This is the more problematic in cases where the respective constitution -and, analogously, the ECHR or primary EU law - cannot be amended easily (which at the same time stimulates courts to dynamic interpretation), so that it will be difficult to invalidate the prevailing interpretation by an amendment. A spectacular case has recently been the German Federal Constitutional Court’s response to a previous judgment of the ECJ criticizing it as ‘ultra vires’ because of‘objective arbitrariness’.

My final hypothesis is that it might de-escalate populism if courts neither overstretched constitutional interpretation nor their functional claim to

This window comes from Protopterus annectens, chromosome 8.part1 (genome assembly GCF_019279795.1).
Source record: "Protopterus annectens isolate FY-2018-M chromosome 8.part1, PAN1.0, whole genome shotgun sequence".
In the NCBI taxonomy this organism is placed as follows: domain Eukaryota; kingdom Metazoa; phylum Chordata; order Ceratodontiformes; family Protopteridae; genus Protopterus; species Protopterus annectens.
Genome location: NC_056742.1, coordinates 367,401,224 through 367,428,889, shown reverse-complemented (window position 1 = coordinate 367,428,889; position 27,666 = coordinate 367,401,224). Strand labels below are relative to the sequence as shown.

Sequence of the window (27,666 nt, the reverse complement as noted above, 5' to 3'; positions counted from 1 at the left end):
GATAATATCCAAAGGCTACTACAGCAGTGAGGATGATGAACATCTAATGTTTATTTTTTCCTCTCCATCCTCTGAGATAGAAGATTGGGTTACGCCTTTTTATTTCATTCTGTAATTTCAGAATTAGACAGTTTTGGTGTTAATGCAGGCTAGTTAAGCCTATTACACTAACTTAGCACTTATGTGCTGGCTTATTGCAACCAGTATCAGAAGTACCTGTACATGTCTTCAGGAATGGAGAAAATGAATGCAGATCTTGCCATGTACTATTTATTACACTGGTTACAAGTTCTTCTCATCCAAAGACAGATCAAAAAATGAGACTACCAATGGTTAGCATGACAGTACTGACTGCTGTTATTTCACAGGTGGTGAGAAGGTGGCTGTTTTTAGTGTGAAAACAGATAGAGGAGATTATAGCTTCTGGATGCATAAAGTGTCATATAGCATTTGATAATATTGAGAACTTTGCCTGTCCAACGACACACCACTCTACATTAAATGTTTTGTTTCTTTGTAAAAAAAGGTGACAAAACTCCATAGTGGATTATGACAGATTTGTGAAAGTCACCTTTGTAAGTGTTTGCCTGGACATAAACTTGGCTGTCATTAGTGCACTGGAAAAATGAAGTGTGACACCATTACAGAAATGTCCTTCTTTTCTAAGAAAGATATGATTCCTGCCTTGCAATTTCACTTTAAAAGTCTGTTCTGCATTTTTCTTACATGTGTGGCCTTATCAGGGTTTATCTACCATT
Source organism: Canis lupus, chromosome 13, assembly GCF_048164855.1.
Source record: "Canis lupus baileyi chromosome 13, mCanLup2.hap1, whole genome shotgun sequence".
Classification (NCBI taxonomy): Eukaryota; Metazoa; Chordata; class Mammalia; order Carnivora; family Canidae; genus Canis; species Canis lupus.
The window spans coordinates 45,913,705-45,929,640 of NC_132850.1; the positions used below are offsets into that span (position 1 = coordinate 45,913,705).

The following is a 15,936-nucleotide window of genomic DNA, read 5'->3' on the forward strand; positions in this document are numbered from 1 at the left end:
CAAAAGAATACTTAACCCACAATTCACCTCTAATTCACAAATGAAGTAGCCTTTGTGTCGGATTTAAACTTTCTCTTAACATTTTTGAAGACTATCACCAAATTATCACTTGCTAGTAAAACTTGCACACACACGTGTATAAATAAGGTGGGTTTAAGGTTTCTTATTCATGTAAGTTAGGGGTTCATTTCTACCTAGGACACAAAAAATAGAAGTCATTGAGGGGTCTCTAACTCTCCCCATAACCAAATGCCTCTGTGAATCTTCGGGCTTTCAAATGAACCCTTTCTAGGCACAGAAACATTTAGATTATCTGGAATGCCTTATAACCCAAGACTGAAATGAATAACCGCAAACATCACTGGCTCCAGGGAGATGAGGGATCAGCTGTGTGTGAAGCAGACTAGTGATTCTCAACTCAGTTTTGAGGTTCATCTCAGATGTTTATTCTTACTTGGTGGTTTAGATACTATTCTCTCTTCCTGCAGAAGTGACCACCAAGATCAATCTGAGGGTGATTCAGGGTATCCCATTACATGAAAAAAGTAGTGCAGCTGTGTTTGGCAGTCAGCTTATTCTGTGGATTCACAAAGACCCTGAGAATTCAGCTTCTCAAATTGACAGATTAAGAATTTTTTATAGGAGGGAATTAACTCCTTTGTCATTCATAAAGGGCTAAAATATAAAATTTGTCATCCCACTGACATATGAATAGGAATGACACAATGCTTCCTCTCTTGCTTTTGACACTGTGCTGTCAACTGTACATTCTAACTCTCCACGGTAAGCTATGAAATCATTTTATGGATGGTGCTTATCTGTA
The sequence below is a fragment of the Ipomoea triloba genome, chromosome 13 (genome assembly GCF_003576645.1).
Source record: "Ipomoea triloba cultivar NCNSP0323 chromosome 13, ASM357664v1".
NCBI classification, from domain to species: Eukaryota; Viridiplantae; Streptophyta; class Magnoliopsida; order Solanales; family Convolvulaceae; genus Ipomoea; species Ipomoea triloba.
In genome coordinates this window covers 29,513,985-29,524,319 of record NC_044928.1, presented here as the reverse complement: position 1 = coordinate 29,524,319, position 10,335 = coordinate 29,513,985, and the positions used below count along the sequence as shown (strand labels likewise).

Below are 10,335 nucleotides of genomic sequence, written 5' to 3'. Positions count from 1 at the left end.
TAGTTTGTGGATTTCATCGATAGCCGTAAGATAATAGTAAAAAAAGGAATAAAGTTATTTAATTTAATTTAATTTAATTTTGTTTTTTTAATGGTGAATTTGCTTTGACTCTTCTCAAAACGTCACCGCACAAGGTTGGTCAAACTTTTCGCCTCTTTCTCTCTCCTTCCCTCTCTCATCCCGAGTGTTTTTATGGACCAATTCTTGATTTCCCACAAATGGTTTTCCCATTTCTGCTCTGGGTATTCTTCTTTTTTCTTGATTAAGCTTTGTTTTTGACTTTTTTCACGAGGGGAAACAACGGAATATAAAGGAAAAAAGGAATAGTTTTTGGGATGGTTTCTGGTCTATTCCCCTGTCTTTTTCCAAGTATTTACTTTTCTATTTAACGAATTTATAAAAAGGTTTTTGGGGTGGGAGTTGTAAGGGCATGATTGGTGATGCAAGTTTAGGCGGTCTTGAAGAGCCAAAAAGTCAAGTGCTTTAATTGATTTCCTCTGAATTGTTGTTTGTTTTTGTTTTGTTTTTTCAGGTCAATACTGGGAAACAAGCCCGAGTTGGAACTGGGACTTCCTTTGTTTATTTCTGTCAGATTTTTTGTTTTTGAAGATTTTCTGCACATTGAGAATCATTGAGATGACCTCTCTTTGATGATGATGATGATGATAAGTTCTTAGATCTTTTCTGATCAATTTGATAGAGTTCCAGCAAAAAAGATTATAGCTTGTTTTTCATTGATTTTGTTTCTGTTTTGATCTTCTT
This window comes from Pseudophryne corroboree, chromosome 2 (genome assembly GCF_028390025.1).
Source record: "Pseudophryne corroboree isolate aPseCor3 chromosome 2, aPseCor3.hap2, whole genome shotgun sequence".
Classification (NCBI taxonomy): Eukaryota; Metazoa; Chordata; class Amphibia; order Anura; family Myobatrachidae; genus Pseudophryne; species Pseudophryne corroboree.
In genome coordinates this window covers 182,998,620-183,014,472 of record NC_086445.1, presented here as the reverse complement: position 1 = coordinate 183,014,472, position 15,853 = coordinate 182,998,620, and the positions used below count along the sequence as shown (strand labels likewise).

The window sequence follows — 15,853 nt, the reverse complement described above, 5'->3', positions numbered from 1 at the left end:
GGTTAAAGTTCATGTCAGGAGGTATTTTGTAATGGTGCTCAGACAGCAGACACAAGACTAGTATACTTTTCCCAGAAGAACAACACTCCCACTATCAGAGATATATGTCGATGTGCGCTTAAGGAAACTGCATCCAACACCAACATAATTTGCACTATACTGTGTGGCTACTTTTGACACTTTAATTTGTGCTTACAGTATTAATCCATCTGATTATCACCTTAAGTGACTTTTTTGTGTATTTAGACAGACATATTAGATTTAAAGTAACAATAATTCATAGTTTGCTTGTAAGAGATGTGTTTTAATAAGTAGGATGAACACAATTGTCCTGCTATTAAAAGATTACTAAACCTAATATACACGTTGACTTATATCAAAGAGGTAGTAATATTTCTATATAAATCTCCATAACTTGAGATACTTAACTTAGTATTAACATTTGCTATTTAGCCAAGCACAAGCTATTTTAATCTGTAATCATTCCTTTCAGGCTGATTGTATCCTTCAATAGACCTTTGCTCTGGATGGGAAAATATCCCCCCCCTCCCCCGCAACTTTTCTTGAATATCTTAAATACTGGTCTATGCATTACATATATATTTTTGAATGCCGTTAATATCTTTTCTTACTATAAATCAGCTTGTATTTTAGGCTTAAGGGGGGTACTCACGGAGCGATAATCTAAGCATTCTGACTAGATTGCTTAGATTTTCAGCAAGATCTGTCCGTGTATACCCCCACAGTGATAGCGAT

democratic legitimacy as guardians of the constitution.[2] How far legitimate constitutional interpretation reaches may be questionable from case to case, but the entrenchment of written interpretation rules, as pointed out earlier, could be helpful here. Populist complaints that courts behave like undemocratic elites could thus perhaps not be eliminated but at least given no just reason. Even though the constitutional review of laws has an inherently political character that cannot be avoided completely, judges should be what they claim to be: independent, objective and law-oriented. By following the ‘political question doctrine’ in one way or the other, they contribute to a balanced separation of powers: where one power does not overreach, another power will have less occasion for doing so. Where populist governments enact overreaching measures, however, courts will then have better authority for striking them down. In other words: Neither shall courts themselves exercise ‘judicial populism’ nor shall they bluntly act as political antipodes that may interpret constitutions in whatever arbitrary way, only they must oppose a populist government. This does not at all mean that they need to play a generally deferential or wcak-form role towards populist governments, but that they may have stronger and more persuasive authority in the long run if they do not believe their interpretive role to be that of the political - not legal - opposition.